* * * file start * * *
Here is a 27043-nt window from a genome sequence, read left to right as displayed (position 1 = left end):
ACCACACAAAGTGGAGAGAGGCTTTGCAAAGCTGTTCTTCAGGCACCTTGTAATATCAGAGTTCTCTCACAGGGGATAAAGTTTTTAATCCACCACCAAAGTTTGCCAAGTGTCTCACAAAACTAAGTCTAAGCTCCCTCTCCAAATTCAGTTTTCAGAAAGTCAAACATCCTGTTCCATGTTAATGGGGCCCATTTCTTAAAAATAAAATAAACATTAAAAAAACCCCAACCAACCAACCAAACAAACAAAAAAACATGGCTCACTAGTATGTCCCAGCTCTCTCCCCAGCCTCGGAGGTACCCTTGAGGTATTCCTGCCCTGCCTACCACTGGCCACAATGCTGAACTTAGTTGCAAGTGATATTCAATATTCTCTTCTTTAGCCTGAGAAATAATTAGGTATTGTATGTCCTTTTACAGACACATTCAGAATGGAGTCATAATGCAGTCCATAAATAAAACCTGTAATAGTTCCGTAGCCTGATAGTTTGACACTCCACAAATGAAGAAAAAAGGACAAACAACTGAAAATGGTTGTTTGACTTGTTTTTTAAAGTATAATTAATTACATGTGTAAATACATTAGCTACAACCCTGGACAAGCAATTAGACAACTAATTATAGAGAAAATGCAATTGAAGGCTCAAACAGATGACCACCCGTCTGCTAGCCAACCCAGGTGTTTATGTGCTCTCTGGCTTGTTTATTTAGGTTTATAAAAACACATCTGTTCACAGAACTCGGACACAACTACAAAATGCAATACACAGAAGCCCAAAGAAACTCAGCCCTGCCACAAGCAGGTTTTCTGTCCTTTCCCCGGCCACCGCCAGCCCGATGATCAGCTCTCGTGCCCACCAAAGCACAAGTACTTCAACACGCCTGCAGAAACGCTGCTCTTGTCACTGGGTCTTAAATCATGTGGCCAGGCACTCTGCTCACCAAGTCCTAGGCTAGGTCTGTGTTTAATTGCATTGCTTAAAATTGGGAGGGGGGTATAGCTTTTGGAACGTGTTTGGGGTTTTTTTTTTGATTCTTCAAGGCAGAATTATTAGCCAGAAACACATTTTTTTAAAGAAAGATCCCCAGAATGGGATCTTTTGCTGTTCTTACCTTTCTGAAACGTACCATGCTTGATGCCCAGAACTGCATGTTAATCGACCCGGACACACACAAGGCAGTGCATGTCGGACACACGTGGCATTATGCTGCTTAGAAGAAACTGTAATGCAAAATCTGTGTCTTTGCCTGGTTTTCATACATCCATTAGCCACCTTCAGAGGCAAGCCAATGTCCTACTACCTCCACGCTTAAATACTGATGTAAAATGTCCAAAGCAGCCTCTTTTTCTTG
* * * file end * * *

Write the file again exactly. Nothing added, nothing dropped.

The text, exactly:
Here is a 27043-nt window from a genome sequence, read left to right as displayed (position 1 = left end):
ACCACACAAAGTGGAGAGAGGCTTTGCAAAGCTGTTCTTCAGGCACCTTGTAATATCAGAGTTCTCTCACAGGGGATAAAGTTTTTAATCCACCACCAAAGTTTGCCAAGTGTCTCACAAAACTAAGTCTAAGCTCCCTCTCCAAATTCAGTTTTCAGAAAGTCAAACATCCTGTTCCATGTTAATGGGGCCCATTTCTTAAAAATAAAATAAACATTAAAAAAACCCCAACCAACCAACCAAACAAACAAAAAAACATGGCTCACTAGTATGTCCCAGCTCTCTCCCCAGCCTCGGAGGTACCCTTGAGGTATTCCTGCCCTGCCTACCACTGGCCACAATGCTGAACTTAGTTGCAAGTGATATTCAATATTCTCTTCTTTAGCCTGAGAAATAATTAGGTATTGTATGTCCTTTTACAGACACATTCAGAATGGAGTCATAATGCAGTCCATAAATAAAACCTGTAATAGTTCCGTAGCCTGATAGTTTGACACTCCACAAATGAAGAAAAAAGGACAAACAACTGAAAATGGTTGTTTGACTTGTTTTTTAAAGTATAATTAATTACATGTGTAAATACATTAGCTACAACCCTGGACAAGCAATTAGACAACTAATTATAGAGAAAATGCAATTGAAGGCTCAAACAGATGACCACCCGTCTGCTAGCCAACCCAGGTGTTTATGTGCTCTCTGGCTTGTTTATTTAGGTTTATAAAAACACATCTGTTCACAGAACTCGGACACAACTACAAAATGCAATACACAGAAGCCCAAAGAAACTCAGCCCTGCCACAAGCAGGTTTTCTGTCCTTTCCCCGGCCACCGCCAGCCCGATGATCAGCTCTCGTGCCCACCAAAGCACAAGTACTTCAACACGCCTGCAGAAACGCTGCTCTTGTCACTGGGTCTTAAATCATGTGGCCAGGCACTCTGCTCACCAAGTCCTAGGCTAGGTCTGTGTTTAATTGCATTGCTTAAAATTGGGAGGGGGGTATAGCTTTTGGAACGTGTTTGGGGTTTTTTTTTTGATTCTTCAAGGCAGAATTATTAGCCAGAAACACATTTTTTTAAAGAAAGATCCCCAGAATGGGATCTTTTGCTGTTCTTACCTTTCTGAAACGTACCATGCTTGATGCCCAGAACTGCATGTTAATCGACCCGGACACACACAAGGCAGTGCATGTCGGACACACGTGGCATTATGCTGCTTAGAAGAAACTGTAATGCAAAATCTGTGTCTTTGCCTGGTTTTCATACATCCATTAGCCACCTTCAGAGGCAAGCCAATGTCCTACTACCTCCACGCTTAAATACTGATGTAAAATGTCCAAAGCAGCCTCTTTTTCTTG